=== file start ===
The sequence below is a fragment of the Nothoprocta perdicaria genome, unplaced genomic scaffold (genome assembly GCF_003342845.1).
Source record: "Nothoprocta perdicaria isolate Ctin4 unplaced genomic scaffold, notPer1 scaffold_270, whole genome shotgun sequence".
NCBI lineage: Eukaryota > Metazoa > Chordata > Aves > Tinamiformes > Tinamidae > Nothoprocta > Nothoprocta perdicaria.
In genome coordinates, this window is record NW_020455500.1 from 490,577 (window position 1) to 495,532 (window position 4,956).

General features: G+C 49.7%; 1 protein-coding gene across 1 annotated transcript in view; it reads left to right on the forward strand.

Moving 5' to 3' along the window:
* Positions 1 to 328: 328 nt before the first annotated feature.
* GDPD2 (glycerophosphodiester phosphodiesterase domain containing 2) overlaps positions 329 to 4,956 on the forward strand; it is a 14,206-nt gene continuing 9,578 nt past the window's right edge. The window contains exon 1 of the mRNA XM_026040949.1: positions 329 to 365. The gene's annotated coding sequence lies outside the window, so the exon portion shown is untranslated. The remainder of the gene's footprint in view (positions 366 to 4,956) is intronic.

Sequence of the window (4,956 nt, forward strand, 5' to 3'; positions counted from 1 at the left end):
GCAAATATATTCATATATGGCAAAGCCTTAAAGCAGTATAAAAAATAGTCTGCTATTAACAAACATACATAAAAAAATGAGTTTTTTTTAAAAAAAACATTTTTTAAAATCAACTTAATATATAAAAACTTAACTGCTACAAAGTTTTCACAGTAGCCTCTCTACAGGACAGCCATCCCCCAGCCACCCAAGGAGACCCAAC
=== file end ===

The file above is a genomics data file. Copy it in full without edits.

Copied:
The sequence below is a fragment of the Nothoprocta perdicaria genome, unplaced genomic scaffold (genome assembly GCF_003342845.1).
Source record: "Nothoprocta perdicaria isolate Ctin4 unplaced genomic scaffold, notPer1 scaffold_270, whole genome shotgun sequence".
NCBI lineage: Eukaryota > Metazoa > Chordata > Aves > Tinamiformes > Tinamidae > Nothoprocta > Nothoprocta perdicaria.
In genome coordinates, this window is record NW_020455500.1 from 490,577 (window position 1) to 495,532 (window position 4,956).

General features: G+C 49.7%; 1 protein-coding gene across 1 annotated transcript in view; it reads left to right on the forward strand.

Moving 5' to 3' along the window:
* Positions 1 to 328: 328 nt before the first annotated feature.
* GDPD2 (glycerophosphodiester phosphodiesterase domain containing 2) overlaps positions 329 to 4,956 on the forward strand; it is a 14,206-nt gene continuing 9,578 nt past the window's right edge. The window contains exon 1 of the mRNA XM_026040949.1: positions 329 to 365. The gene's annotated coding sequence lies outside the window, so the exon portion shown is untranslated. The remainder of the gene's footprint in view (positions 366 to 4,956) is intronic.

Sequence of the window (4,956 nt, forward strand, 5' to 3'; positions counted from 1 at the left end):
GCAAATATATTCATATATGGCAAAGCCTTAAAGCAGTATAAAAAATAGTCTGCTATTAACAAACATACATAAAAAAATGAGTTTTTTTTAAAAAAAACATTTTTTAAAATCAACTTAATATATAAAAACTTAACTGCTACAAAGTTTTCACAGTAGCCTCTCTACAGGACAGCCATCCCCCAGCCACCCAAGGAGACCCAAC